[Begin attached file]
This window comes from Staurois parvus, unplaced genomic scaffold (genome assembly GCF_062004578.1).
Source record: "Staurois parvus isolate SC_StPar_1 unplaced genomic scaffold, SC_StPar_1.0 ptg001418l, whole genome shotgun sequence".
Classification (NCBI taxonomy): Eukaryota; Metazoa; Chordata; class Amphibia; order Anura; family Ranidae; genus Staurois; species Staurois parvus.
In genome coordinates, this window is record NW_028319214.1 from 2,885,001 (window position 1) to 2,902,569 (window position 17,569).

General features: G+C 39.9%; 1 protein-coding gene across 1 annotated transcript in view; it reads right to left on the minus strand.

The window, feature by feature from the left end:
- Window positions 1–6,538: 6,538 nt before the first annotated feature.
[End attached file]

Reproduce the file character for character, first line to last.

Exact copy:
This window comes from Staurois parvus, unplaced genomic scaffold (genome assembly GCF_062004578.1).
Source record: "Staurois parvus isolate SC_StPar_1 unplaced genomic scaffold, SC_StPar_1.0 ptg001418l, whole genome shotgun sequence".
Classification (NCBI taxonomy): Eukaryota; Metazoa; Chordata; class Amphibia; order Anura; family Ranidae; genus Staurois; species Staurois parvus.
In genome coordinates, this window is record NW_028319214.1 from 2,885,001 (window position 1) to 2,902,569 (window position 17,569).

General features: G+C 39.9%; 1 protein-coding gene across 1 annotated transcript in view; it reads right to left on the minus strand.

The window, feature by feature from the left end:
- Window positions 1–6,538: 6,538 nt before the first annotated feature.